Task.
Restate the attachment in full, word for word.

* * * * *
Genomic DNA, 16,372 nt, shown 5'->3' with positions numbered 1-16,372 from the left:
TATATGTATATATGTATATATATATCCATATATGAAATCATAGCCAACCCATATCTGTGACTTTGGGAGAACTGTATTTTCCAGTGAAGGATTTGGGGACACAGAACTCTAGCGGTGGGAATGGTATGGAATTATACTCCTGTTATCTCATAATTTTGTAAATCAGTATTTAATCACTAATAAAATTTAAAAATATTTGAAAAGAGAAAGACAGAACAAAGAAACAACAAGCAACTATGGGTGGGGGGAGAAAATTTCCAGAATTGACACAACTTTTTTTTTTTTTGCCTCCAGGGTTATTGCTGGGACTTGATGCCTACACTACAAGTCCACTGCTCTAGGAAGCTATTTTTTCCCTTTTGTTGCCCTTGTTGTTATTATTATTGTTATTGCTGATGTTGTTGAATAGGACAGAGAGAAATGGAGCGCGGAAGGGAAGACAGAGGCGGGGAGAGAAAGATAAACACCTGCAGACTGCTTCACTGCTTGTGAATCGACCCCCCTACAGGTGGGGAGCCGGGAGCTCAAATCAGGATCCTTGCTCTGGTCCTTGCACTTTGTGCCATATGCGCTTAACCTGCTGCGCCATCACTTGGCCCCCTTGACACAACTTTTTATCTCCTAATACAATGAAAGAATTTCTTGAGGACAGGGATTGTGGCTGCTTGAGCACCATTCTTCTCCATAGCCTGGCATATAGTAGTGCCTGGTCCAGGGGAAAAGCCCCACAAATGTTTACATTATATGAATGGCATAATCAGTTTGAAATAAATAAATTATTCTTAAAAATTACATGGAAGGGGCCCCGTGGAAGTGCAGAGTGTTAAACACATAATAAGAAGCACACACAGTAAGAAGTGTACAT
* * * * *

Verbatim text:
Genomic DNA, 16,372 nt, shown 5'->3' with positions numbered 1-16,372 from the left:
TATATGTATATATGTATATATATATCCATATATGAAATCATAGCCAACCCATATCTGTGACTTTGGGAGAACTGTATTTTCCAGTGAAGGATTTGGGGACACAGAACTCTAGCGGTGGGAATGGTATGGAATTATACTCCTGTTATCTCATAATTTTGTAAATCAGTATTTAATCACTAATAAAATTTAAAAATATTTGAAAAGAGAAAGACAGAACAAAGAAACAACAAGCAACTATGGGTGGGGGGAGAAAATTTCCAGAATTGACACAACTTTTTTTTTTTTTGCCTCCAGGGTTATTGCTGGGACTTGATGCCTACACTACAAGTCCACTGCTCTAGGAAGCTATTTTTTCCCTTTTGTTGCCCTTGTTGTTATTATTATTGTTATTGCTGATGTTGTTGAATAGGACAGAGAGAAATGGAGCGCGGAAGGGAAGACAGAGGCGGGGAGAGAAAGATAAACACCTGCAGACTGCTTCACTGCTTGTGAATCGACCCCCCTACAGGTGGGGAGCCGGGAGCTCAAATCAGGATCCTTGCTCTGGTCCTTGCACTTTGTGCCATATGCGCTTAACCTGCTGCGCCATCACTTGGCCCCCTTGACACAACTTTTTATCTCCTAATACAATGAAAGAATTTCTTGAGGACAGGGATTGTGGCTGCTTGAGCACCATTCTTCTCCATAGCCTGGCATATAGTAGTGCCTGGTCCAGGGGAAAAGCCCCACAAATGTTTACATTATATGAATGGCATAATCAGTTTGAAATAAATAAATTATTCTTAAAAATTACATGGAAGGGGCCCCGTGGAAGTGCAGAGTGTTAAACACATAATAAGAAGCACACACAGTAAGAAGTGTACAT